Steven Dyme, Flowers for Dreams

Founders: Steven Dyme and Joseph Dickstein
Company Description: On demand, socially conscious, artisan flower service
Company Site:; Instagram; Twitter; Facebook
Date of Interview: February 2015

Steven Dyme, Flowers for Dreams

Steven Dyme, Flower for Dreams
Art by Brad Lacke

Steven Dyme is the CEO and Co-founder of Flowers for Dreams. Its aesthetic is quite dreamy, and they actually contribute to dreams by donating a portion of each bouquet’s proceeds to a local charity. Steven’s favorite flower changes with the season (as do their bouquets). At the time of the interview, it was poppies.

On – why flowers?
Steven is very transparent that the reason for getting into flowers has nothing to do with a love or passion for flowers. He’s not an artist turned businessman; he is a businessman turned flower expert.

As college students, he and his buddies had a side business called “Lakeshore Roses” where they would peddle flowers at local commencement ceremonies. “I don’t know if I would even call that a business. It was more a legion of college buddies trying to make a lot of money. We didn’t really know what we were doing, but from all that came this interesting idea.”

They began partnering directly with schools to sell flowers inside commencement ceremonies (instead of just standing outside); and to attract the business of the schools and customers, they donated a backpack of school supplies for each bouquet sold.

From doing that, they realized they’d stumbled across a market that was under served in many areas. They learned that there were no good flower options at low price points. If you wanted to pay less, you got crap; and if you wanted something nice, you had very limited expensive options that rarely delivered outside their neighborhoods.

“We just wanted a better way. Maybe we were a little fool hardy thinking that we could provide the better way – but in reality we could. We were buying our products for commencement events from the same places that local florists were buying their flowers. They don’t have to be so absurdly marked up.”

On improving industry processes to change the game:
Flowers for Dreams starts all their bouquets at $35/bouquet and offers free delivery within Chicago. How can they accomplish all that? The goal of Flowers for Dreams was always to “provide great flowers at a reasonable price point”. To do so, the team realized they needed to focus on 1) eliminating waste and 2) controlling the process and margins.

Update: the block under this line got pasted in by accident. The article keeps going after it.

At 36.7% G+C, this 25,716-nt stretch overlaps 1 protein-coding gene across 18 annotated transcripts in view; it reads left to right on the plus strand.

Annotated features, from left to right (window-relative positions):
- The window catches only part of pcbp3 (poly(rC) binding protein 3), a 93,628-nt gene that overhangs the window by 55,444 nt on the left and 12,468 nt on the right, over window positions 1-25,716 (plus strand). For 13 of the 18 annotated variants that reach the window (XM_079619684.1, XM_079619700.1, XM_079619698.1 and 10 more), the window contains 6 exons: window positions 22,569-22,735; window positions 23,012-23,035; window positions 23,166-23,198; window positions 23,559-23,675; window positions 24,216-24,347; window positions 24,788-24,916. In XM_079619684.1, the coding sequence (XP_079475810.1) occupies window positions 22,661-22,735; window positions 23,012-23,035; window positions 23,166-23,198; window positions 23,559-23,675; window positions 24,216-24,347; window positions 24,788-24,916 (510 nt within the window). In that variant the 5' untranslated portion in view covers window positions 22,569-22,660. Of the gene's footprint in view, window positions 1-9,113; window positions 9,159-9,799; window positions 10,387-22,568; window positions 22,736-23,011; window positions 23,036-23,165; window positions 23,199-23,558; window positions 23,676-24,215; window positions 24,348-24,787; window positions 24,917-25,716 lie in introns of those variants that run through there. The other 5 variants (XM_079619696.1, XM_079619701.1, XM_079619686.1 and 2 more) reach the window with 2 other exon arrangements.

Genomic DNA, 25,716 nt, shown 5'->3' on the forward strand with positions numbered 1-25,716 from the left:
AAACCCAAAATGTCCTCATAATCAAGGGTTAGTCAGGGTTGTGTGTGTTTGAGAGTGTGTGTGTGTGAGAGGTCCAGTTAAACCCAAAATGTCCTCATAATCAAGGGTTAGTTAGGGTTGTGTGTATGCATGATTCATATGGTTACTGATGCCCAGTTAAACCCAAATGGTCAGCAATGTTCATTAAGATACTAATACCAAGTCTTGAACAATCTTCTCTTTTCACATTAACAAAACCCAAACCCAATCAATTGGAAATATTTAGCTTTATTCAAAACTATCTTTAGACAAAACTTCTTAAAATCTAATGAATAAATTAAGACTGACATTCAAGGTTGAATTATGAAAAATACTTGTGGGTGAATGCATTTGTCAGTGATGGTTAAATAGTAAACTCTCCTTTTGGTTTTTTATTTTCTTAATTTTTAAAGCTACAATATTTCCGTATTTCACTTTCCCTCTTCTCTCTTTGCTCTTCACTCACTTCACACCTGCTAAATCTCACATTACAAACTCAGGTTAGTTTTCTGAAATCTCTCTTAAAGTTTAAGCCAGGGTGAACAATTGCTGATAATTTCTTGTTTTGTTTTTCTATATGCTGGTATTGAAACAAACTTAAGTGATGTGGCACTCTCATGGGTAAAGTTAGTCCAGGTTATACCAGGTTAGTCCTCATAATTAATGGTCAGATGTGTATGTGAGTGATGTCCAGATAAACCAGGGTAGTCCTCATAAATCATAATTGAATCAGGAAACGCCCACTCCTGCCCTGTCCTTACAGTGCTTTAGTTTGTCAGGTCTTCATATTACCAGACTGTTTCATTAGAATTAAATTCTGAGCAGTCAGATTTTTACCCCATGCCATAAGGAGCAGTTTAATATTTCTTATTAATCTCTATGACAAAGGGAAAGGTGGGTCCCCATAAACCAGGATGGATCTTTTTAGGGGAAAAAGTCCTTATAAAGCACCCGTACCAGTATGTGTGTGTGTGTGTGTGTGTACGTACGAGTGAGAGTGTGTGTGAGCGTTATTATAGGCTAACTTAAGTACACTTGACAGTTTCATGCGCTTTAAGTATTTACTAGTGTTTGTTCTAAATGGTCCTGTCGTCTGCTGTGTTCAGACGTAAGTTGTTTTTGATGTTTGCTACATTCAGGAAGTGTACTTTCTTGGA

“Part of our value proposition is that we control the whole process and own the whole margin. We curate the products in house, we design in house and we almost entirely deliver in house. That is very intentional. It’s rare in the floral industry for a florist to control more than 2 parts of that process. Usually, if anything, they only control the acquisition of orders and none of the process.”

Apparently, in 2011, the Society for American Florists reported that the average spoilage rate for florists was a whopping 37%. “That’s the cost of doing business. 1 out of every 3 stems is dying before sale!” Steven reports that Flowers for Dreams spoilage rate is closer to 4-5%.

To reduce the average industry waste, Flowers for Dreams does a lot of complicated things, but 2 conceptually simple things. 1) They buy from local markets every day and offer an essentially “just-in-time” service 2) They limit the inventory required by offering fewer options – a menu of 6-8 bouquets that have specific designs, but not necessarily specific flowers.

“We don’t have to make the love bouquet with roses. We mimic the design that someone pays for. We use the freshest available and effectively priced flowers in the market that day to sell at that price.”

On building brand loyalty:
Steven feels that one of the big misses in the floral industry is the lack of branding. “1-800-Flowers is the opposite of brand loyalty. No one wants their bouquet to say ‘1-800-Flowers’. Local high-end florists elicit customer loyalty, but their reach is limited.”
Through growing Flowers for Dreams, Steven has become obsessed with the visual design of their brand, as is evident by their products and marketing.

“We are very careful about the discovery process and the branding. Our burlap sack packaging makes our bouquets easily identifiable out in the wild.”

On having a social conscience:
The team recognized that no one was giving for giving in the industry. Integrating social consciousness didn’t really exist in the floral industry when they introduced it.

“Doing good is really good business. That’s how we first incorporated it. That’s the honest truth. It’s difficult to do something that is purely altruistic and selfless – but you start to feel really good and it’s become such a huge part of our identity and motivation. It helps me wake up every morning.”

Each month Flowers for Dream partners with a local charity, and with each new partnership they are making a higher dollar impact than the month before.

On confidence:
As a young entrepreneur, Steven has learned that you shouldn’t be afraid.

“Don’t be afraid of anyone or anything. Dont’ be intimidated. You can’t enter a conversation thinking that the person opposite you is smarter. You’re losing out of the gate if you come in whimpering. It sounds easy, but it’s actually hard. Your outcome will be more desirable by being humble and by believing in yourself and talking like an equal. Don’t be a wimp.”

“Don’t be intimidated by what you think is difficult or who you think is too tough or too smart for you. Have confidence in your ability to solve a problem.”

Flowers for Dreams is currently working on expansion, a new round of funding and delivering bouquets all over the city. If you’re buying flowers for your mother, Steven recommends their newly released Spring bouquet.

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